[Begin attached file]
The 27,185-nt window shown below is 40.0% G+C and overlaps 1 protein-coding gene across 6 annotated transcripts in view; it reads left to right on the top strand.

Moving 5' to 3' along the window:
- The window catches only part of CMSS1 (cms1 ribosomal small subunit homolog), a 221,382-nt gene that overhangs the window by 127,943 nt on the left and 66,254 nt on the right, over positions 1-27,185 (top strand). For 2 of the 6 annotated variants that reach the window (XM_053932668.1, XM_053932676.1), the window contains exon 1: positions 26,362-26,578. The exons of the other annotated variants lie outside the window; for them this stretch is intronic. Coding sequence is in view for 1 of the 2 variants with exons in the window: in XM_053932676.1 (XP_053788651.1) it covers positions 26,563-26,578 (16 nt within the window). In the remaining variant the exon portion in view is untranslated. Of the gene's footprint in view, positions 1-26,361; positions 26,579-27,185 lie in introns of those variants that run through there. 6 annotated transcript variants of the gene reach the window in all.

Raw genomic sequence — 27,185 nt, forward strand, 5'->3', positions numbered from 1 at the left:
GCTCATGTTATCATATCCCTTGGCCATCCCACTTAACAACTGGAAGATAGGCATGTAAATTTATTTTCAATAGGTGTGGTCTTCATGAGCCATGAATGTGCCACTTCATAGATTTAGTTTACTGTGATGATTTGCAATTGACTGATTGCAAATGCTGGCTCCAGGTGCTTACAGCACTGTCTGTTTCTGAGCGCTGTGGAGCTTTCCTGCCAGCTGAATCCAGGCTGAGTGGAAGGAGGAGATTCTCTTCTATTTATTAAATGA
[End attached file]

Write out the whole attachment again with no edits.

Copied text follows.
The 27,185-nt window shown below is 40.0% G+C and overlaps 1 protein-coding gene across 6 annotated transcripts in view; it reads left to right on the top strand.

Moving 5' to 3' along the window:
- The window catches only part of CMSS1 (cms1 ribosomal small subunit homolog), a 221,382-nt gene that overhangs the window by 127,943 nt on the left and 66,254 nt on the right, over positions 1-27,185 (top strand). For 2 of the 6 annotated variants that reach the window (XM_053932668.1, XM_053932676.1), the window contains exon 1: positions 26,362-26,578. The exons of the other annotated variants lie outside the window; for them this stretch is intronic. Coding sequence is in view for 1 of the 2 variants with exons in the window: in XM_053932676.1 (XP_053788651.1) it covers positions 26,563-26,578 (16 nt within the window). In the remaining variant the exon portion in view is untranslated. Of the gene's footprint in view, positions 1-26,361; positions 26,579-27,185 lie in introns of those variants that run through there. 6 annotated transcript variants of the gene reach the window in all.

Raw genomic sequence — 27,185 nt, forward strand, 5'->3', positions numbered from 1 at the left:
GCTCATGTTATCATATCCCTTGGCCATCCCACTTAACAACTGGAAGATAGGCATGTAAATTTATTTTCAATAGGTGTGGTCTTCATGAGCCATGAATGTGCCACTTCATAGATTTAGTTTACTGTGATGATTTGCAATTGACTGATTGCAAATGCTGGCTCCAGGTGCTTACAGCACTGTCTGTTTCTGAGCGCTGTGGAGCTTTCCTGCCAGCTGAATCCAGGCTGAGTGGAAGGAGGAGATTCTCTTCTATTTATTAAATGA